- Dott is a new scooter and electric bike startup which has raised €20 million to launch in Paris.
- There are a lot of scooter startups fighting for market share right now, with major players Bird and Lime raising a collective $870 million in the US and expanding to Europe.
- Dott’s cofounder, Maxim Romain, said Europe had room for competition and the market could be worth $35 billion in time.
European startup Dott is the latest scooter startup to raise millions from venture capitalists in the hope that city-dwellers will abandon cars and zip around on small electric vehicles.
Dott is headquartered in Amsterdam and founded by two former execs of Chinese bike startup Ofo, Maxim Romain and Henri Moissinac.
The two have raised €20 million ($23 million) from media firm Naspers, European venture capital firm EQT Ventures, and a number of other backers, including Axel Springer, Business Insider’s parent company.
Dott, which launches in Paris as its first city on Friday, works similarly to the plethora of scooter startups now fighting for global dominance.
It will initially run a test pilot in Paris, putting 100 scooters in the French capital’s startup hub Station F before expanding to a further two cities.
Riders wanting to hire a scooter will need to download the Dott app, register, pay a small initial fee and then pay more the longer they travel. The company isn’t revealing trip prices yet.
Scooter startups look like a bubble because there are so many companies doing exactly the same thing
There are eight scooter companies in the US alone, led by Bird and Lime which have raised $870 million in total, according to Crunchbase, and are worth more than $1 billion each.
There isn’t quite as much money sloshing around scooters in Europe, but Didi-backed ride-hailing unicorn Taxify has edged into scooters, while local firms TIER and Voi have also raised funding from major European venture capital backers. Bird and Lime have also expanded into Europe.
Dott, meanwhile, is launching more than a year after its big-name competitors in the US. How can it succeed, and with such a small pool of capital?
Cofounder Maxim Romain said there was room for multiple competitors in Europe and that the startup had only raised "as much as we need."
He believes the market is "definitely in the tens of billions." In a city of around 10 million, such as London, he thinks people might take five short trips a day. Multiplied out across the city’s population, that’s up to 50 million short trips every day. It’s feasible that people might use electric scooters or electric bikes for 5% of those trips.
"You multiply that by £1, £2, or £3 per trip, immediately you see a £1 billion-plus market just in London," he said.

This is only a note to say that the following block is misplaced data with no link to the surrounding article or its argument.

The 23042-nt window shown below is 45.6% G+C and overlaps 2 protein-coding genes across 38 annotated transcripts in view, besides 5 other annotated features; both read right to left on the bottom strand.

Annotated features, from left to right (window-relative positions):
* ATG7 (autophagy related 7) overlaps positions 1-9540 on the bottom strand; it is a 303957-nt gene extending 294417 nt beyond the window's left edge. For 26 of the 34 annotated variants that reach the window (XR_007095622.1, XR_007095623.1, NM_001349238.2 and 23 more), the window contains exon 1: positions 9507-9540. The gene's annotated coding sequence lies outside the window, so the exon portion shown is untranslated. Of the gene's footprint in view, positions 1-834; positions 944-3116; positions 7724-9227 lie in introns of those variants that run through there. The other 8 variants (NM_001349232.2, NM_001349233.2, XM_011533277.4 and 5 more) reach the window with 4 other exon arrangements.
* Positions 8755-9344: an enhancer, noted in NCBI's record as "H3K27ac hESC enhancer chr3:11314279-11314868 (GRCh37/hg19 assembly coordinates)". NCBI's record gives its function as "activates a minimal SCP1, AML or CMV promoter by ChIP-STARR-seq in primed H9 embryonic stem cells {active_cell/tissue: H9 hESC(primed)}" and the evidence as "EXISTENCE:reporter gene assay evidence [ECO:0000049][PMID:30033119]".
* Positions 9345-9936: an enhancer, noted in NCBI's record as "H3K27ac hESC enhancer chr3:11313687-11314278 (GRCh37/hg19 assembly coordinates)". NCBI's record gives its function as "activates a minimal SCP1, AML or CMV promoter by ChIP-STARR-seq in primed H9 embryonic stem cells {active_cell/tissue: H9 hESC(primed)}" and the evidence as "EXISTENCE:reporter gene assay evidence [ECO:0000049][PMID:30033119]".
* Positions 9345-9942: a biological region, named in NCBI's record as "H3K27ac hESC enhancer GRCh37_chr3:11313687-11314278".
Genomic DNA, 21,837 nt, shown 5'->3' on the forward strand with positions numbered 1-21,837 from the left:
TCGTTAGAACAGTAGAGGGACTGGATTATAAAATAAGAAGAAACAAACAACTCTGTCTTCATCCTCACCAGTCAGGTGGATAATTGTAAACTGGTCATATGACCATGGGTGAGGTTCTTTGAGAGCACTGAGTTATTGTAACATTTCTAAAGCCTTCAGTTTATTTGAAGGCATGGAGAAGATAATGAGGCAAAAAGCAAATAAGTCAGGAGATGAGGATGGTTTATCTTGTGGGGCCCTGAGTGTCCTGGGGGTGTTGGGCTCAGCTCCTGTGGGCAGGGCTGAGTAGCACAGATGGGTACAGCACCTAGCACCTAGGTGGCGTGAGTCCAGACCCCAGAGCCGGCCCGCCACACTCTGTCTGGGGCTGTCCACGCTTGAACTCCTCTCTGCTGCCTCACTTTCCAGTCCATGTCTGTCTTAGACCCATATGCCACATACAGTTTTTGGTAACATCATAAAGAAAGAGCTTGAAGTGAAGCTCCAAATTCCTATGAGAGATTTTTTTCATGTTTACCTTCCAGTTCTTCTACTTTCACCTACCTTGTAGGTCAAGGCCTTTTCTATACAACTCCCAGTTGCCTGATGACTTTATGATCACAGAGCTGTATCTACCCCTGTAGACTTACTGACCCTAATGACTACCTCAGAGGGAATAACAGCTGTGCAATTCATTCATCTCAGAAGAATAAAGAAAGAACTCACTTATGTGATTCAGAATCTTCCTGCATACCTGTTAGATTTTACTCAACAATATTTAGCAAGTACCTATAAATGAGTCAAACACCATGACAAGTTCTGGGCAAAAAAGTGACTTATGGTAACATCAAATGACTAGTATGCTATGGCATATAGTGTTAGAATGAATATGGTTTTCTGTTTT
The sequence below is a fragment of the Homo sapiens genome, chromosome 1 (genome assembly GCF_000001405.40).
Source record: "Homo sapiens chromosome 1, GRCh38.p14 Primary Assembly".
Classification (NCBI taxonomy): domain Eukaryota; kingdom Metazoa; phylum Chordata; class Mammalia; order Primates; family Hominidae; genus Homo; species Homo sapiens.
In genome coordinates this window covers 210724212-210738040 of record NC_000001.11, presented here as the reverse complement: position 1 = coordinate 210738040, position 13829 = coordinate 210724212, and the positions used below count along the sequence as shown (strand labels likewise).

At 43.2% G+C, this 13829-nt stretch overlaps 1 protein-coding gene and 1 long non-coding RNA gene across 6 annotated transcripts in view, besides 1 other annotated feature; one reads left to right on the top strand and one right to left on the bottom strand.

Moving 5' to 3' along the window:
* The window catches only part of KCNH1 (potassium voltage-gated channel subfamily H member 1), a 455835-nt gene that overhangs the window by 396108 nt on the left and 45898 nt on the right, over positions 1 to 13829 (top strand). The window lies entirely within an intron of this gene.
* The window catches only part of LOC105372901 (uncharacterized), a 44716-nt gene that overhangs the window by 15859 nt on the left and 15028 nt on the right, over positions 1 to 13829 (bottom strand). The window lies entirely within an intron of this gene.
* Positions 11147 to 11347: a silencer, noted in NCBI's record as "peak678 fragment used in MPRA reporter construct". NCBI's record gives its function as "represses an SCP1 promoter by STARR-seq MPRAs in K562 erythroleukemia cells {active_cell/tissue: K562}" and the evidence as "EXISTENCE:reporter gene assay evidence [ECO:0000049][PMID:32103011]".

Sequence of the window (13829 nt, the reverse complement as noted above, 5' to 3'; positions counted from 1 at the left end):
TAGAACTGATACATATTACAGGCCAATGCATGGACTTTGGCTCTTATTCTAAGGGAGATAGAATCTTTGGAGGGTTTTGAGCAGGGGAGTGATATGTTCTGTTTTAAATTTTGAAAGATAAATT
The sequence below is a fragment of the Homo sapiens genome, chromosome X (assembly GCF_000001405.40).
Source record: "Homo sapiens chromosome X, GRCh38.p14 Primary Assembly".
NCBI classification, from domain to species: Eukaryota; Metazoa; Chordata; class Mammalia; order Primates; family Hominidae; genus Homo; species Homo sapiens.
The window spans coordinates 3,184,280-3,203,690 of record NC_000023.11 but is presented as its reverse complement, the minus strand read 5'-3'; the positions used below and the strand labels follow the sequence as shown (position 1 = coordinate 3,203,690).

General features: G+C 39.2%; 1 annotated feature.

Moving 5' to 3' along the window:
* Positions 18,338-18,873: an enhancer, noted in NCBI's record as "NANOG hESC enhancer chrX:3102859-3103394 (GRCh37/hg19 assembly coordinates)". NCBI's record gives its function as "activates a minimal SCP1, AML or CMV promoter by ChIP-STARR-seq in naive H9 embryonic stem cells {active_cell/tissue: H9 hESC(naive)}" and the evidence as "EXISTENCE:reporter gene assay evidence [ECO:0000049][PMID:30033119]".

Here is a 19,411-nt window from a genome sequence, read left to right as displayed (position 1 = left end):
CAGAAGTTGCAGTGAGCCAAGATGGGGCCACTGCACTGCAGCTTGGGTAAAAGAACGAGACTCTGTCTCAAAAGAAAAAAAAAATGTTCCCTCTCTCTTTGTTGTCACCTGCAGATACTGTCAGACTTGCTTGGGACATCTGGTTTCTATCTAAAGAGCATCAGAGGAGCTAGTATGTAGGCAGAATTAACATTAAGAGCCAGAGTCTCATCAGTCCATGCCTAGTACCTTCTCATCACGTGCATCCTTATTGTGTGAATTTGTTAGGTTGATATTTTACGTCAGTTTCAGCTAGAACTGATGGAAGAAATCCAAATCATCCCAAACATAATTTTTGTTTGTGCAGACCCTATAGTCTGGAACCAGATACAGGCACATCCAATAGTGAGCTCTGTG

Scooters remain illegal in the UK but, Romain said, Dott plans to launch electric bikes first. He said he anticipated the law would change to allow for electric scooters on British roads.
Adding all the cities in Europe, he said, could equal a market worth up to €30 billion ($35 billion) one day. "It’s not a short-term thing," Romain enthused.
This feels optimistic, but Bird and Lime’s spiralling valuations in the US suggest Romain isn’t alone. Still, there are signs investor interest is cooling, given reports Bird and Lime have tempered their valuation goals.
"It could become a bubble, it’s not impossible," Romain said.
He argued that in Europe, at least, there isn’t a "micro-mobility" bubble because scooters are still in their infancy. A bubble would imply oversupply versus demand whereas. But Romain noted that cities such as London still have antiquated legislation that bans scooters, there are wider European moves to reduce car ownership, and scooters are not exactly flooding the market.
"It’s still just the beginning," Romain said.
Dott’s founders learnt from the genuine bubble of Chinese bike-sharing companies
Romain and his cofounder both survived Ofo, the Chinese bike-sharing startup that appeared close to implosion earlier this year.
Romain said the pair learnt that creating an attractive, durable scooter or ebike was key, and to nail down the unit economics early on. Ofo’s mistake, he said, was flooding its native China with unwanted bikes.
"There was this crazy commercial war where local players were raising as much money as possible, Mobike and Ofo, and the only game was to put as many bikes as possible on the streets," he said. "They ignored unit economics, and what the actual demand was."
He added that Ofo had been "profitable" in several European cities, but the Chinese mothership ran out of money before its overseas teams could expand.
Dott stress-tests its vehicles to avoid disasters like scooters catching fire
Safety is still a huge issue for scooters, with Lime having to issue two product recalls, and reports of fatalities. Scooter executives have continued to claim their products are safe, despite evidence to the contrary.
Roman said it was impossible to eliminate all risk, but said Dott had designed its own scooters and vetted all of its parts suppliers — especially the battery. The company, he said, stress tested its scooters to ensure they could withstand daily road impact, and would also hire its own workers to maintain fleets of scooters. Bird, by contrast, relies on gig economy workers to collect scooters.
He added that Dott’s model was larger than rivals, suggesting that riders would feel more stable.
- Share your opinion — become a BI Insider!
- The best clothes steamers you can buy
- KFC is now selling a log that smells like fried chicken
via Business Insider https://ift.tt/2GhXF1P via business phone number